We decided to go out and find the right partner to support us with this, and that’s where Word on the Curb came in. We can talk to their community, which is made up of over 10,000 young people from a very broad and diverse range of backgrounds. Through our work with Word on the Curb, we’ve asked young people questions, from ones about the way that our digital offer should look and behave through to ones about how our physical spaces are designed. They give us actionable feedback, which we use to make informed decisions.
And third, as part of our community programme, we have a really great set of relationships with some of the football clubs in north-west London, including Chelsea Football Club. We’ve been to various events that the clubs and their foundations have put on in order to promote Best For You and to reach and support young people where they are.
More practically, the clubs are involved in two initiatives. One is a mentoring program for young people currently on waiting lists for NHS treatment. The NHS clinician who assesses them can refer them into this programme if it’s suitable. Young people taking part are matched with a mentor from one of the football clubs who supports them for a fixed period. The overarching programme is supported by one of our mental health partner trusts, which supports the mentors and makes sure that young people are safe.
The other Best For You initiative with football clubs is a social prescribing programme around physical activity. The football clubs provide the activity side of the offer for young people who are referred, while our mental health trust partners provide peer mentors and overarching care and support for the programme.
Can you tell us all about Best For You Denmark?
Best For You Denmark is relatively new. For quite a while now, I’ve been working with a foundation in Denmark to support them in some of their planning around mental health by sharing everything we’ve done through Best For You.
That has now formalised into a partnership and they have launched Best For You Denmark, which is more or less the Danish version of our programme. In the UK, our starting region was north-west London, and their starting region in Denmark is an area called North Jutland, with their programme centred around the city of Aalborg.
We’ve met with a team of clinicians, academics and health professionals from Aalborg hospitals and universities, and over the course of the next few years we will work with them to support what they want to do over there. Part of that, we think, will be access to some of our digital offer, but it may be that in the fullness of time we choose to do other things together as well.
But Denmark is just the start. We have increasing numbers of people visiting our digital offer from all over the UK and world. Quite a few areas of the UK are actively interested in Best For You – Oxford and Manchester are probably the cities where we’re furthest ahead with conversations.
And we also have some interesting connections outside of the UK, both from relationships we have, and from publications that the evaluation team has produced. Most recently, we presented to large hospitals in Madrid (La Paz, the biggest hospital in Spain) and Toronto (Toronto SickKids). We’ve had interactions with hospitals and various academic establishments from the US too.
What’s it like talking to people about Best For You?
My background is in health operations, strategy and transformation. As part of that, I’ve done various regional-level pieces of work across multiple health systems and organisations. Best For You is far and away the one which gets the most favourable response, not only from clinical teams or operational teams, but also from families, carers, and service users.
In some ways, it is a bit of a double-edged sword. It provides great opportunities for us to go out and do some of things that we have done, including our community partnerships. But it also means that we have to be very strategic and targeted in who we say yes to, so that’s something that we spend quite a lot of time thinking and talking about as a broader team.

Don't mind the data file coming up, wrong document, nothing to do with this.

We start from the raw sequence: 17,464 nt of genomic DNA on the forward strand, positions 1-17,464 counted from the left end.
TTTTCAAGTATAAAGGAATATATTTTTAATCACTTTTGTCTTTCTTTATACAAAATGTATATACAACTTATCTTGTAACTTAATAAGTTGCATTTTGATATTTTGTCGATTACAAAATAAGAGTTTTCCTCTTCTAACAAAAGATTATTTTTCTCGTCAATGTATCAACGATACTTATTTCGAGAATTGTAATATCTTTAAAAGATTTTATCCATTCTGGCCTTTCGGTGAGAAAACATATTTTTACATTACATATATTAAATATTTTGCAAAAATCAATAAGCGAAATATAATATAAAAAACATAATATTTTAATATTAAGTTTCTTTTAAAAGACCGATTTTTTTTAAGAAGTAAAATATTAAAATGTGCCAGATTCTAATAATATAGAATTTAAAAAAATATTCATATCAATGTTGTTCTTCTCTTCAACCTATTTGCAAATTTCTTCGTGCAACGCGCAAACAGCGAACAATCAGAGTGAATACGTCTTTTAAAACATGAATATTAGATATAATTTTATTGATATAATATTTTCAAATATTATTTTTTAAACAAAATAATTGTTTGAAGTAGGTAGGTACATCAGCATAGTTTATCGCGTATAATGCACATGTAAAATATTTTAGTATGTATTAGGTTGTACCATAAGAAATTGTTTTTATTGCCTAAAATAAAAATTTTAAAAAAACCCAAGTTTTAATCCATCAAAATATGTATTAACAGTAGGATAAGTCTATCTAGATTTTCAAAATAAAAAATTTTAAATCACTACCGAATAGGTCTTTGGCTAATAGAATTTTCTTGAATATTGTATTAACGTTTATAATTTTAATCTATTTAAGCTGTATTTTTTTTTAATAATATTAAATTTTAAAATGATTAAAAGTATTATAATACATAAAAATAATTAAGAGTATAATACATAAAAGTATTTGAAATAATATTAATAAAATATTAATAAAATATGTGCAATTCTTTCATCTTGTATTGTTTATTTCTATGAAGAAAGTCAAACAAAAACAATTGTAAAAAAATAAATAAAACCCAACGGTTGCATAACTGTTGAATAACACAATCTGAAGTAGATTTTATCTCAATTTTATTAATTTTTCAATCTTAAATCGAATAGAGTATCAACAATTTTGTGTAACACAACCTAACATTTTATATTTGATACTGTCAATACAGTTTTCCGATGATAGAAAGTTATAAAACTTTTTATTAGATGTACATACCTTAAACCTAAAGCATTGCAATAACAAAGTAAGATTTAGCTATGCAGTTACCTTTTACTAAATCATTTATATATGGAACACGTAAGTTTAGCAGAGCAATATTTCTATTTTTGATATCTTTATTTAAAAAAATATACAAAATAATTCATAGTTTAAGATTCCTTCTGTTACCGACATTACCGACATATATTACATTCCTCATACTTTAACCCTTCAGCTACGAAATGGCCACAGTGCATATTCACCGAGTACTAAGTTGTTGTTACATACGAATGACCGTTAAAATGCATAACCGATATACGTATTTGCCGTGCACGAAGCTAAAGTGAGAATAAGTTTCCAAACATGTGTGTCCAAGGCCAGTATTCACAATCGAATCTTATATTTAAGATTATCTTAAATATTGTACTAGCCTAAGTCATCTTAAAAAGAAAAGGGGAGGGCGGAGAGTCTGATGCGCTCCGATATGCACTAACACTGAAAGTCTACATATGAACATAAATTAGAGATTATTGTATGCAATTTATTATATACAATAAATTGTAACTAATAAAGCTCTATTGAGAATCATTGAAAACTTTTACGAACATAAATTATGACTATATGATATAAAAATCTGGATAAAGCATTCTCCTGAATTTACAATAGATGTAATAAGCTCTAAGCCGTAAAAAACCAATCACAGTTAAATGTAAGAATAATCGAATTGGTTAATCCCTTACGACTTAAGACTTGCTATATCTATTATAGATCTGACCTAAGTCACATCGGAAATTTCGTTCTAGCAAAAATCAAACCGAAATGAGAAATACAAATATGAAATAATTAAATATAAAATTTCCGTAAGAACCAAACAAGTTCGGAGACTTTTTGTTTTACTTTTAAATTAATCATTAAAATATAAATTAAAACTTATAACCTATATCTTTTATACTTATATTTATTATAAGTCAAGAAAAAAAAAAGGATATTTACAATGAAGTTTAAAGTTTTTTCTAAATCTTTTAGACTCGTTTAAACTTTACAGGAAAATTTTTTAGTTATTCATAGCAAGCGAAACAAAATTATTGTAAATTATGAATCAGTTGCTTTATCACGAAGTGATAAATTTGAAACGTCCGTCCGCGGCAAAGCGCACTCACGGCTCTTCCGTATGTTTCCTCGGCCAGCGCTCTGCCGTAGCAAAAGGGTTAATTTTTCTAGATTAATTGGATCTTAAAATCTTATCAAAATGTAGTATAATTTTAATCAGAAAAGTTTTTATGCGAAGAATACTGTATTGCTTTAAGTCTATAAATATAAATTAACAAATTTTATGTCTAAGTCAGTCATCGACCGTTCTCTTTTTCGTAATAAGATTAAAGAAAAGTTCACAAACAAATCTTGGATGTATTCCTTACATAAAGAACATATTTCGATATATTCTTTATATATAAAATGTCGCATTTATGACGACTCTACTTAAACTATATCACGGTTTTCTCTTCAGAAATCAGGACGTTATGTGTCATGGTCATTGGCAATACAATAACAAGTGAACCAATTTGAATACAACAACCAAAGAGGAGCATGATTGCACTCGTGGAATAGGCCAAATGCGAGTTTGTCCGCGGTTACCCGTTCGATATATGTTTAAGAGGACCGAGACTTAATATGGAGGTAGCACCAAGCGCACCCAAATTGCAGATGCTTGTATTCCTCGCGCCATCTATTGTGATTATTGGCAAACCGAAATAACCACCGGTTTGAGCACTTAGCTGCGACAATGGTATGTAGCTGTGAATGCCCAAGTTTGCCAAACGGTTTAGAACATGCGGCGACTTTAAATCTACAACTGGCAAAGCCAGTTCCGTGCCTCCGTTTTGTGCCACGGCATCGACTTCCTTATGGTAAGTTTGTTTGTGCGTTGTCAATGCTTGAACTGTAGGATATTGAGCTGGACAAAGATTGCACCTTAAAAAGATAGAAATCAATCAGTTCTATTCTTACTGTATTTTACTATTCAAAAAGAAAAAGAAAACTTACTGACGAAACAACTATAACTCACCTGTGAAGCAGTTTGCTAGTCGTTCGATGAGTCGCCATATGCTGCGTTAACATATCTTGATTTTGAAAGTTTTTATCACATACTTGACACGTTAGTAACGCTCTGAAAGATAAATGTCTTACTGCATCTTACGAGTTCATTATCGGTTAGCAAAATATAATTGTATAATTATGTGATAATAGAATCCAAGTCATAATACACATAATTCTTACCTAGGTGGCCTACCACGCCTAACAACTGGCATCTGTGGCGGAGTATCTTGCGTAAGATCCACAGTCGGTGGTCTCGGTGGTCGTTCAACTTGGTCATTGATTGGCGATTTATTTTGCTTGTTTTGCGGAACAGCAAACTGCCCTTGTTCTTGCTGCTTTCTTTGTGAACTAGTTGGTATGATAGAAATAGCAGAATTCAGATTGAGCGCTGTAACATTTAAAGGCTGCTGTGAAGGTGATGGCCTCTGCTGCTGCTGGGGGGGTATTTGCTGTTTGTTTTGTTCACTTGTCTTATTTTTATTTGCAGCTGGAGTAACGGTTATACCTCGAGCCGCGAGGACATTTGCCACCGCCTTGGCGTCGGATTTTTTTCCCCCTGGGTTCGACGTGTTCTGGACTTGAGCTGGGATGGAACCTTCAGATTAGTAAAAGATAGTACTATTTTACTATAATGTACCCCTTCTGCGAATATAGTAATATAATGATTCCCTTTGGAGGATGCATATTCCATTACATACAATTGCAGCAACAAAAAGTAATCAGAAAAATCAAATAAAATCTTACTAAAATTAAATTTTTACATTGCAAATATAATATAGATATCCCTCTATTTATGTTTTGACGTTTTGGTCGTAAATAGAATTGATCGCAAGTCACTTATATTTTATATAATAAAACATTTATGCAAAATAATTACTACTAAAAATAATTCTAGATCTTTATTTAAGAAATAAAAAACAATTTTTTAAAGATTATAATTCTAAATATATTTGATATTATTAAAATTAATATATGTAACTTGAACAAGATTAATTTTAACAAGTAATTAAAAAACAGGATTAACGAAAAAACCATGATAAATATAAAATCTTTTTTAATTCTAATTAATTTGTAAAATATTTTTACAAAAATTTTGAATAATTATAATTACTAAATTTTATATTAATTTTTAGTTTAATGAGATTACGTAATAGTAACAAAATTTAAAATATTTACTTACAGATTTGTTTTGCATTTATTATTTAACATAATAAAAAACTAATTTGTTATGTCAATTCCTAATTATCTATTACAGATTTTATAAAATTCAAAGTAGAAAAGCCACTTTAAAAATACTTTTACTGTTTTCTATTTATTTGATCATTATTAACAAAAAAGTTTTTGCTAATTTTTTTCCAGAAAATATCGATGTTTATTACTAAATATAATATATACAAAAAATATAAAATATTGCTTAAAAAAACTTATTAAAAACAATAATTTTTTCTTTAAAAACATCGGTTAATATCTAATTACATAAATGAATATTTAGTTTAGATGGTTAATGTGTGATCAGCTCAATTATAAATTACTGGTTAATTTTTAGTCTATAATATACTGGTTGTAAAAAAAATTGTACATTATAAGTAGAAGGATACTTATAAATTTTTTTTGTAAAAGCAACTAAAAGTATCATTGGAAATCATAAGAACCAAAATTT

I am very clear in my head, and I try to be clear when talking to people, that all of the successes we’ve had with Best For You so far have only happened because of the people who help shape and deliver this programme – it’s very much a collaborative effort.
Big integrated care projects like this – and this is a big and very complicated integrated care project that would not have been possible four or five years ago – require a whole bunch of people. They can only happen with a lot of individuals wanting to (and making a very conscious decision to) change how they do things. Of everything that I’ve done of a similar ilk, Best For You stands out as a pretty singular success story – and that is 100% down to everyone involved the programme.
What is the ultimate goal for Best For You?
When we started Best For You, the challenge that was put to us was that we should try and develop a model that was scalable, that could work not just in north-west London, but in most places in the UK and beyond.
In that sense, ultimate success would look like other places using and adopting various elements of Best For You and learning from things that we’ve done. And I think we’ve ticked that box (and you could argue that we’ve gone beyond that goal) with developments like Best For You Denmark.
But at the same time, the ultimate success of Best For You will be seen in individuals, the care that they receive, and the support that their families and carers and networks get.
It’s tempting to talk in very ambitious macro terms when it comes to programmes like Best For You. But actually, if we can improve the care of patients as people on the ground, that’s what this should all be about.
If a young person who has questions comes across the Best For You digital offer and finds something that can practically help them, then that is as big of a success as Best For You Denmark.
If someone who is struggling as an inpatient in north-west London can be safely moved to Arc Day Programme and receive care and support that’s more appropriate for them and their family members or carers, then that is as important as Best For You starting in Manchester (or wherever it might be).
One of our Clinical Directors tells a brilliant story about when he was at one of the football clubs promoting Best For You. There was an individual who kept on walking by, standing and looking at the Best For You stall, but not wanting to come over. Each time, they’d get closer and then walk away – but eventually, they did come over, have a conversation about mental health, and pick up a leaflet and take it away. That’s the important stuff in all of this.
And I think that the effect of Best For You on individual young people and their loved ones is something that we, as a programme and as a set of teams, try to think about in everything we do.